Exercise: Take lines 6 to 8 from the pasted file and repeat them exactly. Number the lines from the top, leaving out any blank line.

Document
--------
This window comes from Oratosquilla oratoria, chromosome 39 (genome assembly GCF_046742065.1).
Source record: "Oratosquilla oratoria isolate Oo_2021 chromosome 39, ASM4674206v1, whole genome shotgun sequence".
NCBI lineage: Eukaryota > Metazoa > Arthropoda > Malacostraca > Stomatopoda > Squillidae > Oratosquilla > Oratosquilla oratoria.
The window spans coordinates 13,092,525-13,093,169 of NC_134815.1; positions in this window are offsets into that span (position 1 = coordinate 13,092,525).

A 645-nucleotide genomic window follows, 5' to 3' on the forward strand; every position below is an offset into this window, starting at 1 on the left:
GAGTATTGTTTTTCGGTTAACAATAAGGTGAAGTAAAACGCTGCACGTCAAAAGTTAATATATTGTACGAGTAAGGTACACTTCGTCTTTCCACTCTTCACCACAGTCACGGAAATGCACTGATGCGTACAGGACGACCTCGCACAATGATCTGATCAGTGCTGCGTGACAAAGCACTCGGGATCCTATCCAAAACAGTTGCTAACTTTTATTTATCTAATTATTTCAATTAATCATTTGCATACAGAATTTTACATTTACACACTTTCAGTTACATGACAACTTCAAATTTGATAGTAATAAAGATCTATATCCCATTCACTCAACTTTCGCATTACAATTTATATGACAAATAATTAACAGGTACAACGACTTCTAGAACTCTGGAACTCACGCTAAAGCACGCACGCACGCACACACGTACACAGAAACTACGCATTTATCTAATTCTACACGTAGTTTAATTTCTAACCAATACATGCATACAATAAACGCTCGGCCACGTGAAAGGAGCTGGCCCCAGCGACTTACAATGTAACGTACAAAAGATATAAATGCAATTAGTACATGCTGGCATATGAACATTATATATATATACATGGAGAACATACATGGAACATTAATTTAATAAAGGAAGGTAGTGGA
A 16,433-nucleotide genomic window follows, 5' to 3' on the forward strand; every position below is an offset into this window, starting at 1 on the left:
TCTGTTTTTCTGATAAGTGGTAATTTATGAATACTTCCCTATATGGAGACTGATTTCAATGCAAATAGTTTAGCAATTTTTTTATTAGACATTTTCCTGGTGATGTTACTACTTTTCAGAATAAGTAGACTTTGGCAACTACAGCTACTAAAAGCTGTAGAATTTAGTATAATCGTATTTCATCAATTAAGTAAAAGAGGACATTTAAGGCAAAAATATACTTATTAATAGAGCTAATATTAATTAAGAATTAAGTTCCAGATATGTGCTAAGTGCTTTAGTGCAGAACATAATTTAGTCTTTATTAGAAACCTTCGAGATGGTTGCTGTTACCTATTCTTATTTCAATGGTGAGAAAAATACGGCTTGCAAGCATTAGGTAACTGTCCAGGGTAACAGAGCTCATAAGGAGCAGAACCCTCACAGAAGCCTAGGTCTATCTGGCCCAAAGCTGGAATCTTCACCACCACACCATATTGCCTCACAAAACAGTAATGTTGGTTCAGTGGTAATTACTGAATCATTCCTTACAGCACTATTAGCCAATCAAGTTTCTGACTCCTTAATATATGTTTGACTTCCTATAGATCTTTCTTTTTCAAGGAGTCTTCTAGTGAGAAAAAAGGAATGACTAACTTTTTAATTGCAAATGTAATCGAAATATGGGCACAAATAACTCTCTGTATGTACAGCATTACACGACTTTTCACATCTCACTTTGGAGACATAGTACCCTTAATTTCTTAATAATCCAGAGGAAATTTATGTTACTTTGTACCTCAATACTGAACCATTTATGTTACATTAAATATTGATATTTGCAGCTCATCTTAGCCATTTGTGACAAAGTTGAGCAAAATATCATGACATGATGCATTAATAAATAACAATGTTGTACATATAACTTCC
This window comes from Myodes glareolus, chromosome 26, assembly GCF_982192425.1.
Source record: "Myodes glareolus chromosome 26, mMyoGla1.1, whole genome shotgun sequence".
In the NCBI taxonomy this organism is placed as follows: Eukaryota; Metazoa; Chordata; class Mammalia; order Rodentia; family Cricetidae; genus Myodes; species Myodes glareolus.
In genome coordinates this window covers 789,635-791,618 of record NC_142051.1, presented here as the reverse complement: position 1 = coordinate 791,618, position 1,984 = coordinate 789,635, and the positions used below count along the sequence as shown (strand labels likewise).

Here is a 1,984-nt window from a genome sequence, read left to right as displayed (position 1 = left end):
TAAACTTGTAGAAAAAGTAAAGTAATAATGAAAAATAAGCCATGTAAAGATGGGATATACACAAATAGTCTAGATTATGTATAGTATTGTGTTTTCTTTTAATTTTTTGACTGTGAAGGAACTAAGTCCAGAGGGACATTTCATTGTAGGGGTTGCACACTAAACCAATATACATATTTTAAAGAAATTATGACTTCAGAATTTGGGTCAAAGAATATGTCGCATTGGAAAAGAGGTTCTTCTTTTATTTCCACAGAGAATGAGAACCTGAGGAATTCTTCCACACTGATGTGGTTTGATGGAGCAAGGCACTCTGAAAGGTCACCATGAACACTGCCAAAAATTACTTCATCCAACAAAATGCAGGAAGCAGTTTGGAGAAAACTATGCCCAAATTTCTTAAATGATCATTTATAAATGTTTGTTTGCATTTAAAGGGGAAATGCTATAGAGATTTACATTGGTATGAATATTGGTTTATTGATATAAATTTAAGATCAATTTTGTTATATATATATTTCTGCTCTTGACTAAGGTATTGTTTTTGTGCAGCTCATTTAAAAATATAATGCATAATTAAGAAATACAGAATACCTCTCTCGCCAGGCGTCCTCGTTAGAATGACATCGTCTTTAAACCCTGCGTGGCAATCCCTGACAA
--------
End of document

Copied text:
GAGTATTGTTTTTCGGTTAACAATAAGGTGAAGTAAAACGCTGCACGTCAAAAGTTAATATATTGTACGAGTAAGGTACACTTCGTCTTTCCACTCTTCACCACAGTCACGGAAATGCACTGATGCGTACAGGACGACCTCGCACAATGATCTGATCAGTGCTGCGTGACAAAGCACTCGGGATCCTATCCAAAACAGTTGCTAACTTTTATTTATCTAATTATTTCAATTAATCATTTGCATACAGAATTTTACATTTACACACTTTCAGTTACATGACAACTTCAAATTTGATAGTAATAAAGATCTATATCCCATTCACTCAACTTTCGCATTACAATTTATATGACAAATAATTAACAGGTACAACGACTTCTAGAACTCTGGAACTCACGCTAAAGCACGCACGCACGCACACACGTACACAGAAACTACGCATTTATCTAATTCTACACGTAGTTTAATTTCTAACCAATACATGCATACAATAAACGCTCGGCCACGTGAAAGGAGCTGGCCCCAGCGACTTACAATGTAACGTACAAAAGATATAAATGCAATTAGTACATGCTGGCATATGAACATTATATATATATACATGGAGAACATACATGGAACATTAATTTAATAAAGGAAGGTAGTGGA
A 16,433-nucleotide genomic window follows, 5' to 3' on the forward strand; every position below is an offset into this window, starting at 1 on the left:
TCTGTTTTTCTGATAAGTGGTAATTTATGAATACTTCCCTATATGGAGACTGATTTCAATGCAAATAGTTTAGCAATTTTTTTATTAGACATTTTCCTGGTGATGTTACTACTTTTCAGAATAAGTAGACTTTGGCAACTACAGCTACTAAAAGCTGTAGAATTTAGTATAATCGTATTTCATCAATTAAGTAAAAGAGGACATTTAAGGCAAAAATATACTTATTAATAGAGCTAATATTAATTAAGAATTAAGTTCCAGATATGTGCTAAGTGCTTTAGTGCAGAACATAATTTAGTCTTTATTAGAAACCTTCGAGATGGTTGCTGTTACCTATTCTTATTTCAATGGTGAGAAAAATACGGCTTGCAAGCATTAGGTAACTGTCCAGGGTAACAGAGCTCATAAGGAGCAGAACCCTCACAGAAGCCTAGGTCTATCTGGCCCAAAGCTGGAATCTTCACCACCACACCATATTGCCTCACAAAACAGTAATGTTGGTTCAGTGGTAATTACTGAATCATTCCTTACAGCACTATTAGCCAATCAAGTTTCTGACTCCTTAATATATGTTTGACTTCCTATAGATCTTTCTTTTTCAAGGAGTCTTCTAGTGAGAAAAAAGGAATGACTAACTTTTTAATTGCAAATGTAATCGAAATATGGGCACAAATAACTCTCTGTATGTACAGCATTACACGACTTTTCACATCTCACTTTGGAGACATAGTACCCTTAATTTCTTAATAATCCAGAGGAAATTTATGTTACTTTGTACCTCAATACTGAACCATTTATGTTACATTAAATATTGATATTTGCAGCTCATCTTAGCCATTTGTGACAAAGTTGAGCAAAATATCATGACATGATGCATTAATAAATAACAATGTTGTACATATAACTTCC